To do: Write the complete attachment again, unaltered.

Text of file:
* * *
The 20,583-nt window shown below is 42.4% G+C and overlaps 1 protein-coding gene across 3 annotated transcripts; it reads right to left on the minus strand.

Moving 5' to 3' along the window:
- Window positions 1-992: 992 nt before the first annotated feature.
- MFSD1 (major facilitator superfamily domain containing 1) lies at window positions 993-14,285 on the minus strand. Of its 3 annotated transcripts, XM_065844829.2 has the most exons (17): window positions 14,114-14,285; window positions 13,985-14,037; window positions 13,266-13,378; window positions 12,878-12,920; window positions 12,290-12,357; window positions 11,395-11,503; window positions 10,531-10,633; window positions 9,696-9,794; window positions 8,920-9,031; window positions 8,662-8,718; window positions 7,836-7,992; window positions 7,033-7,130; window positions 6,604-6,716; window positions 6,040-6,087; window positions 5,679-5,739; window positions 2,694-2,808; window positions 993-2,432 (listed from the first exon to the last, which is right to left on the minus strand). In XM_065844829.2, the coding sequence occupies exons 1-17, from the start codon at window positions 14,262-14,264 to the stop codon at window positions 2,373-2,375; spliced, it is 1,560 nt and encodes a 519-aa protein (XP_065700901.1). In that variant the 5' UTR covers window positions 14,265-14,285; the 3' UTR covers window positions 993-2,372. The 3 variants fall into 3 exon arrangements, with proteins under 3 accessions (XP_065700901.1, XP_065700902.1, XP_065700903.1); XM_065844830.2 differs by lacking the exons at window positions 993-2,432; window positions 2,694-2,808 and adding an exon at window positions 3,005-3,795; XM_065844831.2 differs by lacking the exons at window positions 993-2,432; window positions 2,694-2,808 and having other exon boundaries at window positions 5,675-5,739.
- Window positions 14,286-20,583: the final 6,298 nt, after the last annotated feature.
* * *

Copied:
The 20,583-nt window shown below is 42.4% G+C and overlaps 1 protein-coding gene across 3 annotated transcripts; it reads right to left on the minus strand.

Moving 5' to 3' along the window:
- Window positions 1-992: 992 nt before the first annotated feature.
- MFSD1 (major facilitator superfamily domain containing 1) lies at window positions 993-14,285 on the minus strand. Of its 3 annotated transcripts, XM_065844829.2 has the most exons (17): window positions 14,114-14,285; window positions 13,985-14,037; window positions 13,266-13,378; window positions 12,878-12,920; window positions 12,290-12,357; window positions 11,395-11,503; window positions 10,531-10,633; window positions 9,696-9,794; window positions 8,920-9,031; window positions 8,662-8,718; window positions 7,836-7,992; window positions 7,033-7,130; window positions 6,604-6,716; window positions 6,040-6,087; window positions 5,679-5,739; window positions 2,694-2,808; window positions 993-2,432 (listed from the first exon to the last, which is right to left on the minus strand). In XM_065844829.2, the coding sequence occupies exons 1-17, from the start codon at window positions 14,262-14,264 to the stop codon at window positions 2,373-2,375; spliced, it is 1,560 nt and encodes a 519-aa protein (XP_065700901.1). In that variant the 5' UTR covers window positions 14,265-14,285; the 3' UTR covers window positions 993-2,372. The 3 variants fall into 3 exon arrangements, with proteins under 3 accessions (XP_065700901.1, XP_065700902.1, XP_065700903.1); XM_065844830.2 differs by lacking the exons at window positions 993-2,432; window positions 2,694-2,808 and adding an exon at window positions 3,005-3,795; XM_065844831.2 differs by lacking the exons at window positions 993-2,432; window positions 2,694-2,808 and having other exon boundaries at window positions 5,675-5,739.
- Window positions 14,286-20,583: the final 6,298 nt, after the last annotated feature.